victims raised to 13.. air attack in Saada ‘terrible, unjustified’: UN

The death toll from Saudi-led coalition aerial bombardments on Saada province, northern Yemen, on Monday has raised to 13 dead, including four children and one woman in an initial toll, according to the Ministry of Health in Sana’a.

At least 13 civilians, including four children, killed in strikes on vehicle in Saada province, says UN official.

Airstrike launched by a Saudi-led coalition fighting in Yemen, killing at least a dozen civilians, including children, is “terrible and unjustified”, according to a UN body.

Initial field reports indicate that on 15 June, at least 12 civilians, including four children, were killed in strikes on a vehicle in Shaada District, Sa’ada Governorate, in the north of Yemen.

“We share our deepest condolences with the bereaved families and loved ones of those who have lost their lives in this terrible, unjustified attack,” said Ms. Lise Grande, Humanitarian Coordinator for Yemen.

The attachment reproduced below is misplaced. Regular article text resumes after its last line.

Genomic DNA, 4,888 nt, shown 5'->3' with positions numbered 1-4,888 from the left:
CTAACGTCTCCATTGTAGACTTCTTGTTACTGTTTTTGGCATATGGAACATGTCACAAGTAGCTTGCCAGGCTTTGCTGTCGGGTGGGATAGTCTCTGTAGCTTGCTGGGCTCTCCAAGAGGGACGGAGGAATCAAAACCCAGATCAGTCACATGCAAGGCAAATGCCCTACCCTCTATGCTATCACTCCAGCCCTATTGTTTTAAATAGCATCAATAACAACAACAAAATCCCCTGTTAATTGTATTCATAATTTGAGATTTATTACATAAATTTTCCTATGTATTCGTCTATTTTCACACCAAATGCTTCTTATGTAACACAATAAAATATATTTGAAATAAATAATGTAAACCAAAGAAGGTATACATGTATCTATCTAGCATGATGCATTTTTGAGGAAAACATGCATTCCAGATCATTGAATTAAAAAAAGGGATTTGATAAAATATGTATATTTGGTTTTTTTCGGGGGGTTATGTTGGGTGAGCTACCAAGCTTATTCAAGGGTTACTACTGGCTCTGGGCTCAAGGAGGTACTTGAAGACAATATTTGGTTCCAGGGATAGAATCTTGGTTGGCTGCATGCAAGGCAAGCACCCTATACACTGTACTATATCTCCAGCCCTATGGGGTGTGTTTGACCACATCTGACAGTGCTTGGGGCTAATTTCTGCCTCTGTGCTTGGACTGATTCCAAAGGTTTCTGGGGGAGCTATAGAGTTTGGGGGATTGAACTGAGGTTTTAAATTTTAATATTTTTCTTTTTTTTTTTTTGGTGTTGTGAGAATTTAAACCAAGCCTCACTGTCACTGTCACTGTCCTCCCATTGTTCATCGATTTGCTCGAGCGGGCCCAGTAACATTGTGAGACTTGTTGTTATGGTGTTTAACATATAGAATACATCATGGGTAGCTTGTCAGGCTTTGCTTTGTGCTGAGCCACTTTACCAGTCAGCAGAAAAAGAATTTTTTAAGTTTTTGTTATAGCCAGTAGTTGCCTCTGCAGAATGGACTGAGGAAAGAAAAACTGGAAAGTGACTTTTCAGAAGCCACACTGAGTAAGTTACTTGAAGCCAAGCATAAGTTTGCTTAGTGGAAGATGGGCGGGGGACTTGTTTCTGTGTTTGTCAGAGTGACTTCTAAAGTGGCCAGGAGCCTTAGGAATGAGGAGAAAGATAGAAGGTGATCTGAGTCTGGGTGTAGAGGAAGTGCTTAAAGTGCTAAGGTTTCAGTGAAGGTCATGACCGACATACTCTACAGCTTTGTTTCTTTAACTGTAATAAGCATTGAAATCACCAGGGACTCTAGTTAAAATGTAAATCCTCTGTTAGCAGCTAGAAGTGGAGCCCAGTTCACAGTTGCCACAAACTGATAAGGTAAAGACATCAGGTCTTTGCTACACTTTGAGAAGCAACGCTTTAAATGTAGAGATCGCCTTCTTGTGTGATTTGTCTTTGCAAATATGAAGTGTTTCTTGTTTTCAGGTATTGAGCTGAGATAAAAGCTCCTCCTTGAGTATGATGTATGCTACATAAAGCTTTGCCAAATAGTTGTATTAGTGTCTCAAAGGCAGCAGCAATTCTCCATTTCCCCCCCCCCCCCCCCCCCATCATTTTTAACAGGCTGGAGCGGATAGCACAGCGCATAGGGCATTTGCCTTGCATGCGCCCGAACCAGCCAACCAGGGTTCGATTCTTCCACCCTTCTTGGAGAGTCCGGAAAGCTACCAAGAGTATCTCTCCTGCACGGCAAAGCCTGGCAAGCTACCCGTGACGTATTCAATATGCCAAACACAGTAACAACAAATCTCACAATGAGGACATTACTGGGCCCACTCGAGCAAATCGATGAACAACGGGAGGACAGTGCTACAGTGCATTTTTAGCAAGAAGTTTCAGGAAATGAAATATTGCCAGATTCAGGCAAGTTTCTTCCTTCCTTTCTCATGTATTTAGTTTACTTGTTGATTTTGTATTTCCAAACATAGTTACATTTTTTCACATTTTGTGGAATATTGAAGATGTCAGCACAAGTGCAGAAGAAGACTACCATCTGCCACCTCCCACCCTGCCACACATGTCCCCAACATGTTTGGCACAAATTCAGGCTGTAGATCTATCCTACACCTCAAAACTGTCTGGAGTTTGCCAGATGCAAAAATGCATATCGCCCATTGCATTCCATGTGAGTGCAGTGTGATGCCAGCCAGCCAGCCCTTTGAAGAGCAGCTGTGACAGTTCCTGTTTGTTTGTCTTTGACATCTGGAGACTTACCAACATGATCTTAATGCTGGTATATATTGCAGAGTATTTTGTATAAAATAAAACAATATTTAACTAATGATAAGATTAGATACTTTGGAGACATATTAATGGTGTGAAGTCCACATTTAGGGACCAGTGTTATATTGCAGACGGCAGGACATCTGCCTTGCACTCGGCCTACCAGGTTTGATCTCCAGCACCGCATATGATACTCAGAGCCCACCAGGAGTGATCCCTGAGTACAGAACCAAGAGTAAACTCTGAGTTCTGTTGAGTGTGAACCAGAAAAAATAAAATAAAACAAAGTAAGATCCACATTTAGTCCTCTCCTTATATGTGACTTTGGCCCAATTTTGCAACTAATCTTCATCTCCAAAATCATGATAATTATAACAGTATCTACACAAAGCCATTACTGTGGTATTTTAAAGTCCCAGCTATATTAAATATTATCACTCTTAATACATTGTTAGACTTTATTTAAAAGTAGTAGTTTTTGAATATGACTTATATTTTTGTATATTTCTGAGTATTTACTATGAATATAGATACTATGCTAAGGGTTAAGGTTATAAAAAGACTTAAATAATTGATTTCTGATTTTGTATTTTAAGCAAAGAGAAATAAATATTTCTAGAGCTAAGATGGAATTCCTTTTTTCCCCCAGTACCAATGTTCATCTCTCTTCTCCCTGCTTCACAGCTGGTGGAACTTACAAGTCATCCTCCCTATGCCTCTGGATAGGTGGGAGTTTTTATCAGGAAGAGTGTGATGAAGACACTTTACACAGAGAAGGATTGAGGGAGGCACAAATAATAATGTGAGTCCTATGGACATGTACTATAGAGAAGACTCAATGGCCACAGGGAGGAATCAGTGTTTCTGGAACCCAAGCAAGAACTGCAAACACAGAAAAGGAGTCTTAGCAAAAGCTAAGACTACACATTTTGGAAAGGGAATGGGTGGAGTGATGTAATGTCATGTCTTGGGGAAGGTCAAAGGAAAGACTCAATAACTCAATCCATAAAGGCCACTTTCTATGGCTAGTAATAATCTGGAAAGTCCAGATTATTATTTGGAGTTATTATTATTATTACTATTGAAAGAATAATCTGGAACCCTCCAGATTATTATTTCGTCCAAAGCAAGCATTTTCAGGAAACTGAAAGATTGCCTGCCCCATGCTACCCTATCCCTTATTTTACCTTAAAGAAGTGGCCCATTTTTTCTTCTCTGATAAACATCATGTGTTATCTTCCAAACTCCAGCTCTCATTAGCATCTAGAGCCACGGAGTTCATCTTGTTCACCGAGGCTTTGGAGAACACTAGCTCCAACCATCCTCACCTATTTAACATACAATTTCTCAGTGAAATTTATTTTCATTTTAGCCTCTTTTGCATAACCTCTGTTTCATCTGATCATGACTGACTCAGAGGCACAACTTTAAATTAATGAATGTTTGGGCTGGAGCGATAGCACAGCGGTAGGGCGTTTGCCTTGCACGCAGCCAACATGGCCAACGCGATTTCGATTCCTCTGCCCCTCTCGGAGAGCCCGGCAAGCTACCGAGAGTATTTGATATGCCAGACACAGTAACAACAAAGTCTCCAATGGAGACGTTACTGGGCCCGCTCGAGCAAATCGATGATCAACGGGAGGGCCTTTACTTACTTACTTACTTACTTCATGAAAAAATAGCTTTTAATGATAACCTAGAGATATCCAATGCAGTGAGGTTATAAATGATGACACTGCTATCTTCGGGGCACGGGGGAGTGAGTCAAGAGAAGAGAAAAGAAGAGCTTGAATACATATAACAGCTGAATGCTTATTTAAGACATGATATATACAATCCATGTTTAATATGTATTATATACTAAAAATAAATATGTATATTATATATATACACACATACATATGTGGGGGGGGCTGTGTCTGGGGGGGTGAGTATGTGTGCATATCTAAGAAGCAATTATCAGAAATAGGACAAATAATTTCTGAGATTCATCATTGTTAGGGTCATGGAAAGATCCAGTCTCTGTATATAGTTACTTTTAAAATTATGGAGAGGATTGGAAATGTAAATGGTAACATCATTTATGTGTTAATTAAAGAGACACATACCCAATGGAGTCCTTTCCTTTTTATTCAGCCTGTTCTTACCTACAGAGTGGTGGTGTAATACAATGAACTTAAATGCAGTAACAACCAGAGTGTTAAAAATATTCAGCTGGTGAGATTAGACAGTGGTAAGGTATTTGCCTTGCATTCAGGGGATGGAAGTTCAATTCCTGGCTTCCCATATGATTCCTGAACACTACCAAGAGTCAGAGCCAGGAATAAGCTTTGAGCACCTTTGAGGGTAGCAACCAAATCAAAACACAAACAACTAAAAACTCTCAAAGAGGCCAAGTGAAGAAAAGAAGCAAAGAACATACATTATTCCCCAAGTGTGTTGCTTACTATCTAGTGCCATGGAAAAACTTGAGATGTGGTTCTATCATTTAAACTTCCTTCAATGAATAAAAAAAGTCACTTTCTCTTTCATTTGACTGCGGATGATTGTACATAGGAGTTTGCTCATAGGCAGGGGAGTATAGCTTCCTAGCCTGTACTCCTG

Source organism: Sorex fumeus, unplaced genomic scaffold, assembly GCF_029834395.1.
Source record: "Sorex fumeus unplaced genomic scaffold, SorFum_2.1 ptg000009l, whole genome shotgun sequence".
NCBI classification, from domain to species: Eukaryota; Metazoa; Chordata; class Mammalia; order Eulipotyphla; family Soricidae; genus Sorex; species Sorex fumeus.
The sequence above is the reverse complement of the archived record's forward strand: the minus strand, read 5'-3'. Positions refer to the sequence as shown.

Fighting has continued in Yemen despite the UN Secretary-General’s call at the end of March for a global COVID-19 ceasefire. More than 800 civilian casualties have been reported in Yemen as a result of fighting since January and several incidents involving multiple civilian casualties have been reported since the end of May.

“Yemen is desperate for peace,” said Ms. Grande. “Humanitarian agencies are running out of money and COVID is spreading.

“Millions of people who depend on food aid and the health services we provide to fight cholera and malaria are now hanging by a thread. There’s only one answer—the war needs to stop. Yemen remains the world’s worst humanitarian crisis. Nearly 80 per cent of the population requires some form of humanitarian aid and protection,” noted Grande.

At the High-Level Pledging Event in Riyadh held on 2 June, donors pledged US$1.35 billion of the $2.41 billion needed to cover essential humanitarian activities until the year end, leaving a gap of more than $1 billion. Since mid-April, 31 of 41 of critical UN programs have been reducing or closing down for lack of funding.

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